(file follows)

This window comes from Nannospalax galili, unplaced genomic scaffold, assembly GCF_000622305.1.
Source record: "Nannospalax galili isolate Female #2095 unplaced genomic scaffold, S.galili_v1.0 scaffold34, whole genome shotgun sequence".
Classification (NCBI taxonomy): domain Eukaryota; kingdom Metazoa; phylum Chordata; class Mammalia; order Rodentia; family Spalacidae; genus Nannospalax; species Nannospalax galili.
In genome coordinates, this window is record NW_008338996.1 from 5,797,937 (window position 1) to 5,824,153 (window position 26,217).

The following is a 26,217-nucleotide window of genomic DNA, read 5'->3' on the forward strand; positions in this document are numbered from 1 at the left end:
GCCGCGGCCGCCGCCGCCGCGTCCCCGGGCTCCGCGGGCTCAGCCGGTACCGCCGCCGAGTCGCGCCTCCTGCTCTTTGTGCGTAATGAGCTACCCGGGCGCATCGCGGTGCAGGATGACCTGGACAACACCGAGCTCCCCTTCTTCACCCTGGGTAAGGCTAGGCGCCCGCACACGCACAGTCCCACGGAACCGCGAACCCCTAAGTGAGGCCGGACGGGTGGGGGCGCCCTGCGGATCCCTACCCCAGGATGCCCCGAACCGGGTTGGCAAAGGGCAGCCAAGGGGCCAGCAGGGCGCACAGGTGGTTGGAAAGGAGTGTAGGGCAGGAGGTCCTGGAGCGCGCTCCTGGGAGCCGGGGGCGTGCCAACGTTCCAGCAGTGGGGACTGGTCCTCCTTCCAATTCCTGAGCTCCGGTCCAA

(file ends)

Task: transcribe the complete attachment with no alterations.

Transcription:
This window comes from Nannospalax galili, unplaced genomic scaffold, assembly GCF_000622305.1.
Source record: "Nannospalax galili isolate Female #2095 unplaced genomic scaffold, S.galili_v1.0 scaffold34, whole genome shotgun sequence".
Classification (NCBI taxonomy): domain Eukaryota; kingdom Metazoa; phylum Chordata; class Mammalia; order Rodentia; family Spalacidae; genus Nannospalax; species Nannospalax galili.
In genome coordinates, this window is record NW_008338996.1 from 5,797,937 (window position 1) to 5,824,153 (window position 26,217).

The following is a 26,217-nucleotide window of genomic DNA, read 5'->3' on the forward strand; positions in this document are numbered from 1 at the left end:
GCCGCGGCCGCCGCCGCCGCGTCCCCGGGCTCCGCGGGCTCAGCCGGTACCGCCGCCGAGTCGCGCCTCCTGCTCTTTGTGCGTAATGAGCTACCCGGGCGCATCGCGGTGCAGGATGACCTGGACAACACCGAGCTCCCCTTCTTCACCCTGGGTAAGGCTAGGCGCCCGCACACGCACAGTCCCACGGAACCGCGAACCCCTAAGTGAGGCCGGACGGGTGGGGGCGCCCTGCGGATCCCTACCCCAGGATGCCCCGAACCGGGTTGGCAAAGGGCAGCCAAGGGGCCAGCAGGGCGCACAGGTGGTTGGAAAGGAGTGTAGGGCAGGAGGTCCTGGAGCGCGCTCCTGGGAGCCGGGGGCGTGCCAACGTTCCAGCAGTGGGGACTGGTCCTCCTTCCAATTCCTGAGCTCCGGTCCAA